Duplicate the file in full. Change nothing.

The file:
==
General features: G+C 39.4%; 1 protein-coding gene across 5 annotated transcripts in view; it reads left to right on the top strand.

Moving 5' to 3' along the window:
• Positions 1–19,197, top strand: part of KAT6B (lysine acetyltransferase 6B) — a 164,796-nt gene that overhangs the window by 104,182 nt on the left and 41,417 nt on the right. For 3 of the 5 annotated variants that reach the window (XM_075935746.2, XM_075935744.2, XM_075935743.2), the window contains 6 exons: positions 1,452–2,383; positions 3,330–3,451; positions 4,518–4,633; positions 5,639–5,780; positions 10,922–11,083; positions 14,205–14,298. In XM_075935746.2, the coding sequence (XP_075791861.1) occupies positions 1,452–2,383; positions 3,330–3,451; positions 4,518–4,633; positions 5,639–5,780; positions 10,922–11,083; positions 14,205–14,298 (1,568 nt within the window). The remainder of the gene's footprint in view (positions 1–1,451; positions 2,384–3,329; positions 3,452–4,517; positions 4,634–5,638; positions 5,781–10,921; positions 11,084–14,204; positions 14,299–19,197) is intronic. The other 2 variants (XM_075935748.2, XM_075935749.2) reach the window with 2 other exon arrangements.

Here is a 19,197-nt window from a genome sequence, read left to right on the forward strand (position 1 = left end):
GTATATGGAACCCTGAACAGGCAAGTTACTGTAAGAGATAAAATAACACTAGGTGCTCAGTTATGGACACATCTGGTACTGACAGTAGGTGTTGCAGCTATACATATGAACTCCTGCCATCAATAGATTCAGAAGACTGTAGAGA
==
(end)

General features: G+C 39.4%; 1 protein-coding gene across 5 annotated transcripts in view; it reads left to right on the top strand.

Moving 5' to 3' along the window:
• Positions 1–19,197, top strand: part of KAT6B (lysine acetyltransferase 6B) — a 164,796-nt gene that overhangs the window by 104,182 nt on the left and 41,417 nt on the right. For 3 of the 5 annotated variants that reach the window (XM_075935746.2, XM_075935744.2, XM_075935743.2), the window contains 6 exons: positions 1,452–2,383; positions 3,330–3,451; positions 4,518–4,633; positions 5,639–5,780; positions 10,922–11,083; positions 14,205–14,298. In XM_075935746.2, the coding sequence (XP_075791861.1) occupies positions 1,452–2,383; positions 3,330–3,451; positions 4,518–4,633; positions 5,639–5,780; positions 10,922–11,083; positions 14,205–14,298 (1,568 nt within the window). The remainder of the gene's footprint in view (positions 1–1,451; positions 2,384–3,329; positions 3,452–4,517; positions 4,634–5,638; positions 5,781–10,921; positions 11,084–14,204; positions 14,299–19,197) is intronic. The other 2 variants (XM_075935748.2, XM_075935749.2) reach the window with 2 other exon arrangements.

Here is a 19,197-nt window from a genome sequence, read left to right on the forward strand (position 1 = left end):
GTATATGGAACCCTGAACAGGCAAGTTACTGTAAGAGATAAAATAACACTAGGTGCTCAGTTATGGACACATCTGGTACTGACAGTAGGTGTTGCAGCTATACATATGAACTCCTGCCATCAATAGATTCAGAAGACTGTAGAGA